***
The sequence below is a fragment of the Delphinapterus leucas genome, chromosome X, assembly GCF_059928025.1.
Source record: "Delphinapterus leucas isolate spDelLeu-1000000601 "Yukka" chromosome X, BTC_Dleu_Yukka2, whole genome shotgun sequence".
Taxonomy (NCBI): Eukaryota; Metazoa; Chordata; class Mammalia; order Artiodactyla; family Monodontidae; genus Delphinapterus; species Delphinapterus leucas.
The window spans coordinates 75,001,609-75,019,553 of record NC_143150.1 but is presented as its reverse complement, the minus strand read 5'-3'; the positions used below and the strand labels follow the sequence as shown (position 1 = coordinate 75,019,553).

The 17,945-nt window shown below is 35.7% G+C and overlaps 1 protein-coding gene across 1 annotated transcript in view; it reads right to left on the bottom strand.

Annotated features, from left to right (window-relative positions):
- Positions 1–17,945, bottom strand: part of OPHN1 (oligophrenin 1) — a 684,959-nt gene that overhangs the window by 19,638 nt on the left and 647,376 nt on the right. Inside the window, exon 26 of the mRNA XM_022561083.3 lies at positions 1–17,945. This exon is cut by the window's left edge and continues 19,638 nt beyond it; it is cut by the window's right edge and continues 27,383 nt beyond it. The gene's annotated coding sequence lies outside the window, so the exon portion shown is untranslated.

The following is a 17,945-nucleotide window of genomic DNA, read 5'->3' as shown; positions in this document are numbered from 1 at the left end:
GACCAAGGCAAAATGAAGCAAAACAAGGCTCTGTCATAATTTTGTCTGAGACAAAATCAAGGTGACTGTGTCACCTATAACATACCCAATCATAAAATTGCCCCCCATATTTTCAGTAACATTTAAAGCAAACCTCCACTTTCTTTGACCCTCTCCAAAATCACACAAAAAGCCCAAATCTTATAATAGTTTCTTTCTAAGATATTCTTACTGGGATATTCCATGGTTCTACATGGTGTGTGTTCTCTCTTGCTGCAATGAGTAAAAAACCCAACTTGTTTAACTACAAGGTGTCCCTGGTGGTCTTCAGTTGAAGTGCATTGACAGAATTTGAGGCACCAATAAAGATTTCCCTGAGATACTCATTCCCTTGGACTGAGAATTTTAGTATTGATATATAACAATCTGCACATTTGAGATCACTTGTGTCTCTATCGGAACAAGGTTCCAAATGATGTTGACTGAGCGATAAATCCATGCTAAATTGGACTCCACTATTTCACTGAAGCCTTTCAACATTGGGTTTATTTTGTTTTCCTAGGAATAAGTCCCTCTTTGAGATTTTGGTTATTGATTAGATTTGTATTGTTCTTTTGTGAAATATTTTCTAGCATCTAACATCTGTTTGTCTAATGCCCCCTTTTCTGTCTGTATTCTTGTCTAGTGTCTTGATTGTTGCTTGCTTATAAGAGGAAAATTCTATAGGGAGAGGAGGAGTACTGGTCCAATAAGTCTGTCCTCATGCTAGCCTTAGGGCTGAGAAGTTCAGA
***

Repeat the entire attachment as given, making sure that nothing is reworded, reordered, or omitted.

The sequence below is a fragment of the Delphinapterus leucas genome, chromosome X, assembly GCF_059928025.1.
Source record: "Delphinapterus leucas isolate spDelLeu-1000000601 "Yukka" chromosome X, BTC_Dleu_Yukka2, whole genome shotgun sequence".
Taxonomy (NCBI): Eukaryota; Metazoa; Chordata; class Mammalia; order Artiodactyla; family Monodontidae; genus Delphinapterus; species Delphinapterus leucas.
The window spans coordinates 75,001,609-75,019,553 of record NC_143150.1 but is presented as its reverse complement, the minus strand read 5'-3'; the positions used below and the strand labels follow the sequence as shown (position 1 = coordinate 75,019,553).

The 17,945-nt window shown below is 35.7% G+C and overlaps 1 protein-coding gene across 1 annotated transcript in view; it reads right to left on the bottom strand.

Annotated features, from left to right (window-relative positions):
- Positions 1–17,945, bottom strand: part of OPHN1 (oligophrenin 1) — a 684,959-nt gene that overhangs the window by 19,638 nt on the left and 647,376 nt on the right. Inside the window, exon 26 of the mRNA XM_022561083.3 lies at positions 1–17,945. This exon is cut by the window's left edge and continues 19,638 nt beyond it; it is cut by the window's right edge and continues 27,383 nt beyond it. The gene's annotated coding sequence lies outside the window, so the exon portion shown is untranslated.

The following is a 17,945-nucleotide window of genomic DNA, read 5'->3' as shown; positions in this document are numbered from 1 at the left end:
GACCAAGGCAAAATGAAGCAAAACAAGGCTCTGTCATAATTTTGTCTGAGACAAAATCAAGGTGACTGTGTCACCTATAACATACCCAATCATAAAATTGCCCCCCATATTTTCAGTAACATTTAAAGCAAACCTCCACTTTCTTTGACCCTCTCCAAAATCACACAAAAAGCCCAAATCTTATAATAGTTTCTTTCTAAGATATTCTTACTGGGATATTCCATGGTTCTACATGGTGTGTGTTCTCTCTTGCTGCAATGAGTAAAAAACCCAACTTGTTTAACTACAAGGTGTCCCTGGTGGTCTTCAGTTGAAGTGCATTGACAGAATTTGAGGCACCAATAAAGATTTCCCTGAGATACTCATTCCCTTGGACTGAGAATTTTAGTATTGATATATAACAATCTGCACATTTGAGATCACTTGTGTCTCTATCGGAACAAGGTTCCAAATGATGTTGACTGAGCGATAAATCCATGCTAAATTGGACTCCACTATTTCACTGAAGCCTTTCAACATTGGGTTTATTTTGTTTTCCTAGGAATAAGTCCCTCTTTGAGATTTTGGTTATTGATTAGATTTGTATTGTTCTTTTGTGAAATATTTTCTAGCATCTAACATCTGTTTGTCTAATGCCCCCTTTTCTGTCTGTATTCTTGTCTAGTGTCTTGATTGTTGCTTGCTTATAAGAGGAAAATTCTATAGGGAGAGGAGGAGTACTGGTCCAATAAGTCTGTCCTCATGCTAGCCTTAGGGCTGAGAAGTTCAGA